Guiding Lights: Novice Educators Pair Up With Veteran Teachers
Mentors keep beleaguered new teachers from fleeing the profession.
Hands-On Help: Mentor Miakje Kamstra advises new teacher Melissa Zipper about a reading-comprehension lesson.
Credit: Olivier Laude
Late last summer, an Arizona blogger calling herself Beth Anderson began writing online about how excited she was to begin her first year as a teacher. She had dreamed of teaching since age six.
Quickly, though, her excitement turned to despair. Despite her inexperience, she got saddled with a combined fourth- and fifth-grade class. The superintendent instructed her to teach to the state test. On day six, she wrote, "Every night, I come home, and it's not enough. I still have plans to do, papers to grade, parents to call, and then maybe I can squeeze dinner in before bed. I hate this right now. I hate being exhausted and sad and stressed and unprepared, despite the fact that I work about ten to twelve hours a day." By mid-October, she was taking antidepressants and debating whether to quit teaching forever.
Compare that to the experience of Allie Bresnan, who started teaching kindergarten in 2003 in the Ravenswood City School District, in East Palo Alto, California, fresh out of a credential program. She faced a challenging group of students, many of whom lived in poverty and spoke a first language other than English, but she had a mentor whose full-time job it is to support new teachers. Her mentor modeled lessons, suggested classroom-management strategies, found extra resources, and, above all, reminded Bresnan weekly that she was doing a good job. The new teacher has grown so much that now, in her fourth year, the principal has made Bresnan the school literacy coach. The mentoring, she says, is why.
Nationwide, mentoring and other supports for new teachers are on the rise, as schools strive to stop the next generation of educators from dropping out of the profession like grains of sand through a wicker basket. According to research by Richard Ingersoll, a professor of education and sociology at the University of Pennsylvania, between 1990 and 2000, the number of beginning teachers who participated in a formal induction program with a mentor jumped from 51 percent to 83 percent. Of all the supports offered, from orientation seminars to a reduced course load, mentoring was among the most common.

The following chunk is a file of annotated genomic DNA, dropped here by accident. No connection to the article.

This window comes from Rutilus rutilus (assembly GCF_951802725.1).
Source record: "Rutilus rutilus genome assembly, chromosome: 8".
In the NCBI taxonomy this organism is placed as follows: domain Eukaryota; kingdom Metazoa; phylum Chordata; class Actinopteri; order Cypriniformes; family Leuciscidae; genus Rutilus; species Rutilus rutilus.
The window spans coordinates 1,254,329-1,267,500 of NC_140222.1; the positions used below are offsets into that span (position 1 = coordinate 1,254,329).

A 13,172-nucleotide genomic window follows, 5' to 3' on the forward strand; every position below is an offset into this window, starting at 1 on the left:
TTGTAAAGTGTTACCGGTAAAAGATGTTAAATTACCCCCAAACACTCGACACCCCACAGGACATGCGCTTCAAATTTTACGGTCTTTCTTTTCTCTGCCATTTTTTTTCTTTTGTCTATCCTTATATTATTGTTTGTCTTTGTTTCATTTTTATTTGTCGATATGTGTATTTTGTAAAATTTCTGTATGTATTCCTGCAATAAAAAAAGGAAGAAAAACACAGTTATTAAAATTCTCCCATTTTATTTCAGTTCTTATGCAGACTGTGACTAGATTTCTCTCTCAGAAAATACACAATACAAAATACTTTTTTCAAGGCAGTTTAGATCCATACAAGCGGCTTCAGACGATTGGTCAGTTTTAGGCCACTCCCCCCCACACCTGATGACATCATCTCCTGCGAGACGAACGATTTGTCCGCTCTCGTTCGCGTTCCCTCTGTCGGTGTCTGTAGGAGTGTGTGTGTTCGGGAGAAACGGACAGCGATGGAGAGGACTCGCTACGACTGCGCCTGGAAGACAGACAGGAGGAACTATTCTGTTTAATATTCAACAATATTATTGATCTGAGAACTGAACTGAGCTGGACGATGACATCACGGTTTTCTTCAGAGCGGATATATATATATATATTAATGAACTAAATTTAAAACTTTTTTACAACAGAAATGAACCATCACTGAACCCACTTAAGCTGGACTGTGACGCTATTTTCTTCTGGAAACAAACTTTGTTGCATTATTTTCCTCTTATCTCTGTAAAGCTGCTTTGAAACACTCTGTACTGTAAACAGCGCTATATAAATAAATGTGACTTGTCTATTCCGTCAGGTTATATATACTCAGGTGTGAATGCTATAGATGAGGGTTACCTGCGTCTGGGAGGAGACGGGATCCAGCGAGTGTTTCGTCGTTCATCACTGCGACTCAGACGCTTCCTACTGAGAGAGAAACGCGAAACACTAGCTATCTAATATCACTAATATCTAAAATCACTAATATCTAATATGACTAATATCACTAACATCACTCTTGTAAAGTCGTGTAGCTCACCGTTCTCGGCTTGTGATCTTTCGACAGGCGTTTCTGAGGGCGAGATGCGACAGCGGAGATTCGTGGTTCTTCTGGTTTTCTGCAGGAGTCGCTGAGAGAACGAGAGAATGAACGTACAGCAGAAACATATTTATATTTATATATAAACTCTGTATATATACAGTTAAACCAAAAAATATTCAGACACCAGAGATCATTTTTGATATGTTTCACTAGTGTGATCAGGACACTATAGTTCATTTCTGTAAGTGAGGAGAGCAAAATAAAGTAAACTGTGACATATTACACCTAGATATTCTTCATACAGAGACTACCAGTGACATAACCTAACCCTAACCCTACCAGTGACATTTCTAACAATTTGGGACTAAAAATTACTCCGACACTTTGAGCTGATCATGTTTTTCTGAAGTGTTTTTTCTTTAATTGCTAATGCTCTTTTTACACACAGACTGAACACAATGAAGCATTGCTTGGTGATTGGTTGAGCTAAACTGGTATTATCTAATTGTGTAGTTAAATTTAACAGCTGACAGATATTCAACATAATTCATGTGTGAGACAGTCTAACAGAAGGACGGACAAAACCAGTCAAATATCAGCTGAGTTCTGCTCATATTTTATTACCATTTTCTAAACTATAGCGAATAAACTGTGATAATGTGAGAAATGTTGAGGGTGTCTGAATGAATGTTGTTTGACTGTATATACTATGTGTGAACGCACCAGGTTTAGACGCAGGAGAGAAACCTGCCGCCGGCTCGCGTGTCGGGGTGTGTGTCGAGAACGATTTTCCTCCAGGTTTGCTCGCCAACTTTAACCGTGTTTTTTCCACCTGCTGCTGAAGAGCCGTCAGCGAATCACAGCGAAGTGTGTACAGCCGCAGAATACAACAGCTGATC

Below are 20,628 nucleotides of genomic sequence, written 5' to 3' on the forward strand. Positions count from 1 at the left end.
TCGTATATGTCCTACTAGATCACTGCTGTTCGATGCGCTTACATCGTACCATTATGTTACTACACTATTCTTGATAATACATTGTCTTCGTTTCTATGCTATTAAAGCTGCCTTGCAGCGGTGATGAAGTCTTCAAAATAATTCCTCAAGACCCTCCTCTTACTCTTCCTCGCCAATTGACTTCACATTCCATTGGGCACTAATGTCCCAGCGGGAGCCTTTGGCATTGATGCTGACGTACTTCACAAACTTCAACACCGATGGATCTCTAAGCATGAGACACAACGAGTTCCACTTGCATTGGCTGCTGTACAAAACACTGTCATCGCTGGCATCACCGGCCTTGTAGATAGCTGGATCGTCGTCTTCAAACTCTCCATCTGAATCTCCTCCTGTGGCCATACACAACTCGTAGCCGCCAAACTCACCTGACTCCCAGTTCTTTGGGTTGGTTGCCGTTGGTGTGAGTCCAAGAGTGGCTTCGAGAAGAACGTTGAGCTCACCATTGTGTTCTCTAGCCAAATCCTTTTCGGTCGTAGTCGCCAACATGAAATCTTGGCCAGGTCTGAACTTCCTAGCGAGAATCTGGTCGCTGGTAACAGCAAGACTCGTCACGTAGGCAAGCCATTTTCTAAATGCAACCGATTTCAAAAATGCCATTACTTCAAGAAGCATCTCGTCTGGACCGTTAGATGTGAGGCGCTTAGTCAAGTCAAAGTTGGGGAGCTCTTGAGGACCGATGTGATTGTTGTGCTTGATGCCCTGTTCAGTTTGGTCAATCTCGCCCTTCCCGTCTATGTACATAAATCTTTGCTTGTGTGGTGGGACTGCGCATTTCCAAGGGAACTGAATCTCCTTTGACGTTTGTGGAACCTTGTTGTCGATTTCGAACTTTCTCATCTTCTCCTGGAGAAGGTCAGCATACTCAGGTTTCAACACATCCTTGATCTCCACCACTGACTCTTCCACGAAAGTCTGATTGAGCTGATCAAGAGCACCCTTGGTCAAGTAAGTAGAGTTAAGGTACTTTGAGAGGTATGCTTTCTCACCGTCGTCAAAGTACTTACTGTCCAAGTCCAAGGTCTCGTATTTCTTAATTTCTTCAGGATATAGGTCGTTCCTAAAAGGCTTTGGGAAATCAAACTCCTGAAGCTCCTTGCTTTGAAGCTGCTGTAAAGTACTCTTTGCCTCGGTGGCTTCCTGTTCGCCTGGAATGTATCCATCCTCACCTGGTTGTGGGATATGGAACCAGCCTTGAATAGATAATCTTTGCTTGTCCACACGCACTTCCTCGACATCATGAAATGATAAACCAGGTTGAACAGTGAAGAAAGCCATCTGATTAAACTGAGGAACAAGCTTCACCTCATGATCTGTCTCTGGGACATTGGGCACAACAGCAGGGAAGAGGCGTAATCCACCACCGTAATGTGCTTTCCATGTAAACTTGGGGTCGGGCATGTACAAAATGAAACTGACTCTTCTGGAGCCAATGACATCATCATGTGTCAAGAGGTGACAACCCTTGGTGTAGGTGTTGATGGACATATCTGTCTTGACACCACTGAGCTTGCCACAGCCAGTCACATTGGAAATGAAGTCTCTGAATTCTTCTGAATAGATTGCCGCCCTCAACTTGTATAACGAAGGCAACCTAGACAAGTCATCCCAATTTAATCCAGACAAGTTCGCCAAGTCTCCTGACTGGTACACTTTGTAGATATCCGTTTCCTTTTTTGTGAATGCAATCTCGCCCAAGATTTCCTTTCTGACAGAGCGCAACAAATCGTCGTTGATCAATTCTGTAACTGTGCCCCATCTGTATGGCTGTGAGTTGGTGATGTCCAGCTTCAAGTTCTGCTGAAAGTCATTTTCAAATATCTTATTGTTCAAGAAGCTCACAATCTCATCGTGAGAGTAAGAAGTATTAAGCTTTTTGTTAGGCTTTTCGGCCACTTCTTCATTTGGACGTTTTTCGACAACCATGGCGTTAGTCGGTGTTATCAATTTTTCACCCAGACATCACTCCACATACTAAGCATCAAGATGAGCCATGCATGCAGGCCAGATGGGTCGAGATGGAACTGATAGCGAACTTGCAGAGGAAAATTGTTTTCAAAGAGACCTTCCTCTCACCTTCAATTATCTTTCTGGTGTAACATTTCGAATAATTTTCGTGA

"They never say, 'I left because of the kids,'" says Kathleen Fulton, director for reinventing schools for the twenty-first century at the National Commission on Teaching and America's Future. "When teachers leave, they say it's because working conditions were so bad, and that's the adversity of not being supported."
The mentoring trend is linked in part to a growing national conversation about the importance of the classroom teacher in education, says Ann Byrd, director of programs at the nonprofit Center for Teaching Quality in North Carolina. But the problem on the ground is hardly academic: Schools are simply failing to hold onto their newest hires -- nearly 50 percent leave the profession within five years, Ingersoll reports -- and mentoring is rapidly proving to be a reliable way to keep them.
"If you didn't have a mentor, you'd get so frustrated you'd quit," says Edward Dorsey, a former property manager in his fourth year of teaching in Ravenswood. "A mentor smooths out the rough parts."
Credit: Olivier Laude
There's evidence on a small scale of what Dorsey says; after mentoring was instituted in East Palo Alto, the number of beginning teachers staying for a second year rocketed from 27 percent to 84 percent. And nationally, Ingersoll has found that having a mentor in one's own specialty, such as English or science, cuts a new teacher's risk of leaving at the end of the first year by 30 percent. (The effect of a mentor outside the teacher's field is not as significant.)
Intensive support for new teachers can be expensive, says Fulton, "but if you're going to lose a teacher, it's more expensive." Factoring in recruitment and training, the Alliance for Excellent Education estimates the national cost of turnover at $4.87 billion a year. Beyond the money drain, Byrd says, attrition stunts school culture and kills any chance for faculty members to build on each other's strengths. Even worse, turnover is highest in the schools in the poorest neighborhoods, leaving the children with the greatest needs with the most inexperienced teachers.